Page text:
Who Chooses The President of USA?
Your vote in a general election doesn’t really count at the end of the day if you didn’t see the changes you were promised. Then it becomes the blame game. Our system puts an enormous amount of weight on choosing the next President by way of the Electoral College. If you believe government and or the powers that be, give you the power to change things, think again. When citizens cast their ballots for president then electors cast their votes who decides who becomes president of the United States.
So, each state legislature directs a number of electors equal to the whole number of senators and members of the House of Representatives, but no person shall be appointed an elector who is a member of the legislature of the United States, or who holds any office of profit or trust under the United States. The electors will meet in their respective states and vote by ballot for two persons, of whom one, at least, shall not be an inhabitant of the same state with themselves. Again, why vote when nothing ever changes for the poorest populations?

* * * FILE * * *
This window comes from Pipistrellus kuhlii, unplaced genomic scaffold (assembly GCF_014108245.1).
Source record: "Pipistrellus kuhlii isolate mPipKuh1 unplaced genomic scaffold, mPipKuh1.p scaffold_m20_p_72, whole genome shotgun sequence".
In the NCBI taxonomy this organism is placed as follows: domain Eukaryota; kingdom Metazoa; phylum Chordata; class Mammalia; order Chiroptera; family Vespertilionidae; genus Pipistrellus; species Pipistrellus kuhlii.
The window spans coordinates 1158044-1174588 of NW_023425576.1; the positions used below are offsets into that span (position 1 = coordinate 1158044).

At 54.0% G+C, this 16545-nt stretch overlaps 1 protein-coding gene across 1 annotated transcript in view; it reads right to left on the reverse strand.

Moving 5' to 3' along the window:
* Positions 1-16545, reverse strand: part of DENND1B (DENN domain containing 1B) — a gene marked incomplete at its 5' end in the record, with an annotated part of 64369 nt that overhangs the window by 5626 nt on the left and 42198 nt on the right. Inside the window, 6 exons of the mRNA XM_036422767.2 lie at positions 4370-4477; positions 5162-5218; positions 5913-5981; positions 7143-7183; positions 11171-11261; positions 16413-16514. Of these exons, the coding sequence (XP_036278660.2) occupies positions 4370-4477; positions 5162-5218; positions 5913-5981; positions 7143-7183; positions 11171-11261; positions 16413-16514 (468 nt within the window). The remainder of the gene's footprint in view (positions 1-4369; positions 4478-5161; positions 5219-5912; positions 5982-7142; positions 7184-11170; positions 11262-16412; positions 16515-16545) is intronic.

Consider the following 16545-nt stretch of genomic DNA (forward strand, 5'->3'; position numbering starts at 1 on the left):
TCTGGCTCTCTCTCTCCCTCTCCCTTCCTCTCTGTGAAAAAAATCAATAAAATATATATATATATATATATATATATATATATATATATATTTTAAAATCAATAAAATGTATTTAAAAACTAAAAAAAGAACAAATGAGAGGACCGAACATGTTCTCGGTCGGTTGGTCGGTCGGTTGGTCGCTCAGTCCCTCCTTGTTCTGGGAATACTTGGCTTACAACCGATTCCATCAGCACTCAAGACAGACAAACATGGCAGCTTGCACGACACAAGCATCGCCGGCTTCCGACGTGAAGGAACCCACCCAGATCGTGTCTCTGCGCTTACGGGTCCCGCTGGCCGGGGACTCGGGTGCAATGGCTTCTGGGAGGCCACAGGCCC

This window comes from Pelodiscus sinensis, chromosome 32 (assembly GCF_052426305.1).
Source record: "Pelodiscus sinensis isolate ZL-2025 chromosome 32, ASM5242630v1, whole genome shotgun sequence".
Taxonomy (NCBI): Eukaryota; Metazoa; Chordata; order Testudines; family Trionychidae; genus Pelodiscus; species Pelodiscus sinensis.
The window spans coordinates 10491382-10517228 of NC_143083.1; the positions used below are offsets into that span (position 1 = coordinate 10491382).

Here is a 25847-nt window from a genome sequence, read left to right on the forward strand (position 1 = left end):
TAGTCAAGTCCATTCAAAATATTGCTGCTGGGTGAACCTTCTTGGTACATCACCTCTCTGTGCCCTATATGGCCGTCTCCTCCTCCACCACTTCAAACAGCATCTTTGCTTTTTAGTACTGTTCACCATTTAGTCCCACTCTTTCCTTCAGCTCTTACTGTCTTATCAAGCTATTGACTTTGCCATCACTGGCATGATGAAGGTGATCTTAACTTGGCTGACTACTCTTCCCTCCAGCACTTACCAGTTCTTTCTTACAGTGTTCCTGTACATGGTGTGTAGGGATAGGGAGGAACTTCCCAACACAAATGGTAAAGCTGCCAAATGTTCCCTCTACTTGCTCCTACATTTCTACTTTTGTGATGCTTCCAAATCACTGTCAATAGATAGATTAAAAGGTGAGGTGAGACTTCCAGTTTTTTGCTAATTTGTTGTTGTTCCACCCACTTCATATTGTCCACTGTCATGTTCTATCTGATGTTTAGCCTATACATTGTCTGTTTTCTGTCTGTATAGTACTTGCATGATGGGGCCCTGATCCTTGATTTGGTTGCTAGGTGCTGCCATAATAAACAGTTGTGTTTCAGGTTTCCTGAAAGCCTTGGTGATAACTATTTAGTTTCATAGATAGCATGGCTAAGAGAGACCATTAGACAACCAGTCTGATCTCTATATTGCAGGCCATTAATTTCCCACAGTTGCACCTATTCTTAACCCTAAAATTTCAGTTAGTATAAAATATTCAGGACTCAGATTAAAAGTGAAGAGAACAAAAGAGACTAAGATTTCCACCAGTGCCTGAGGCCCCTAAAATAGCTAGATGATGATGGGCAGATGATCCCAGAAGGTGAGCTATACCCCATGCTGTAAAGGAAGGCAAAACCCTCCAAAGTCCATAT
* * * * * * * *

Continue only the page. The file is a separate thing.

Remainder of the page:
A little background to feed from, but I suggest you investigate for yourself. In 1796, Federalist John Adams was elected the nation’s second president, and Thomas Jefferson, of the Republican Party, was elected vice president. On December 28, 1796, Jefferson wrote a letter to Adams, observing, “The public & the papers have been much occupied lately in placing us in a point of opposition to each other. I trust with confidence that less of it has been felt by ourselves personally.” How did their political differences actually affect their leadership? Read more